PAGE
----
Even people who believe in a mother's absolute right to remove any other life form from her body at any time have to admit that another rational person, believing in different premises, would grant at least a highly developed but non-viable fetus a certain right to life that is independent if its mother's wishes.

We live in a society where people of different faiths and people of no faith all coexist and all expect equal respect from their government. Any laws regarding abortion, therefore, must be based on secular arguments and respect the diversity of opinion regarding the issue. Therefore, the law should acknowledge that when it comes to abortion, two of the fundamental rights in modern liberal democracies, the right of all human persons to life and the right of all human persons to control over their bodies, are in conflict. The law cannot simply choose to emphasize one right while completely ignoring the other, especially when, even when informed by science and philosophy, there is no consensus among rational people as to when full human personhood begins for a new human life.

My conclusion, therefore, is that, barring any new scientific discoveries about the mental and emotional state of early fetuses or technological advances that make fetuses viable at early stages of the pregnancy, abortion law should be open to public debate and voting, either through legislatures or referenda. Given the diversity and intensity of opinions, abortions to save a mother's life or to prevent grievous bodily harm should probably belong in the realm of rights not up for voting (and some might add blanket exceptions for rape and incest to those rights). It is questionable whether or not early term permission if abortions or late term bans on it might not also be elevated to the realm of rights. I would argue, though, that at minimum, abortion in the grey area when fetuses are neither mere clumps of cells or highly neurologically developed must be open to democratic decision making processes, or else one ideological camp is essentially imposing its views on the other without any special right to influence government policy any more than the other.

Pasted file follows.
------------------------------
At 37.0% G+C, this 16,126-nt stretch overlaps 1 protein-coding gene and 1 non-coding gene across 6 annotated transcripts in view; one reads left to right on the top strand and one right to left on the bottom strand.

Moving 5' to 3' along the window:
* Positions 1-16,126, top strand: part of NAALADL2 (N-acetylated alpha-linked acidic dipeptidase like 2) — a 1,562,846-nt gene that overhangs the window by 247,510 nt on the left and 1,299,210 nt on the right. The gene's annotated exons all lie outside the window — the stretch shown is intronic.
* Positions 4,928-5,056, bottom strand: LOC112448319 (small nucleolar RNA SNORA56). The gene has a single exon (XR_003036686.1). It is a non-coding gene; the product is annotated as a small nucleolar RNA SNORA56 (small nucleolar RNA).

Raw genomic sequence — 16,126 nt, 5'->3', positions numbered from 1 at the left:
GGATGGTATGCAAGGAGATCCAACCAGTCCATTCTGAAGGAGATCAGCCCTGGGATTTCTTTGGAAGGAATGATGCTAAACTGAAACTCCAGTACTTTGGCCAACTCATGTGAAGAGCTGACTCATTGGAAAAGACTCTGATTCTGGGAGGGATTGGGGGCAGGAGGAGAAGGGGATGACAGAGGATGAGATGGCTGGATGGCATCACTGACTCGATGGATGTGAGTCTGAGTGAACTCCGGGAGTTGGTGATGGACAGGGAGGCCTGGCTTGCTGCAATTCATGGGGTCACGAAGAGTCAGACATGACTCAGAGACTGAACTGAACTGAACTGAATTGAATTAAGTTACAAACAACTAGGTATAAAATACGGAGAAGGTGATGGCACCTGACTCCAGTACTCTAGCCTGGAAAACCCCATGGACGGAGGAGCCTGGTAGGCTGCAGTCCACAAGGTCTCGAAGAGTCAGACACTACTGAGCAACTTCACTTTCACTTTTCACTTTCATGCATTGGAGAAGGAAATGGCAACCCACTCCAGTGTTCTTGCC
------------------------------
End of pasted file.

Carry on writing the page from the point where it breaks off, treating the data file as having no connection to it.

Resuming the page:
That's not true. The permissibility of abortions does not equal a requirement for abortions. If all abortions were legal, each person would have the right to make their own moral choice on the subject. Any limitation IS one ideological camp imposing its views on the other. Now, they may be able to justify that, I suppose, but it's worth bearing in mind.

I agree that I used a poor choice of words. I guess in the case of all abortions being permitted, it is the implementation of a certain belief regarding rights (a woman has complete control to remove a separate life from from her body; a fetus has none of the rights of human personhood because it lives inside another human being) to the exclusion of other beliefs regarding human rights that are rational but rely on different premises (a highly developed but non-viable fetus, at least, has some if not all of the rights of human personhood). Rather than saying that one group's birds are being imposed on the other in either extreme, I should have said that one group's beliefs were being implemented to the exclusion of the others.

My argument is that there is no morally convenient answer to the abortion issue. Any law will leave a significant part of the population feel that human rights are being violated in some way. I think that absent any consensus on when and how human personhood begins, both extremes, either a blanket ban or a blanket allowance of abortions, are infeasible.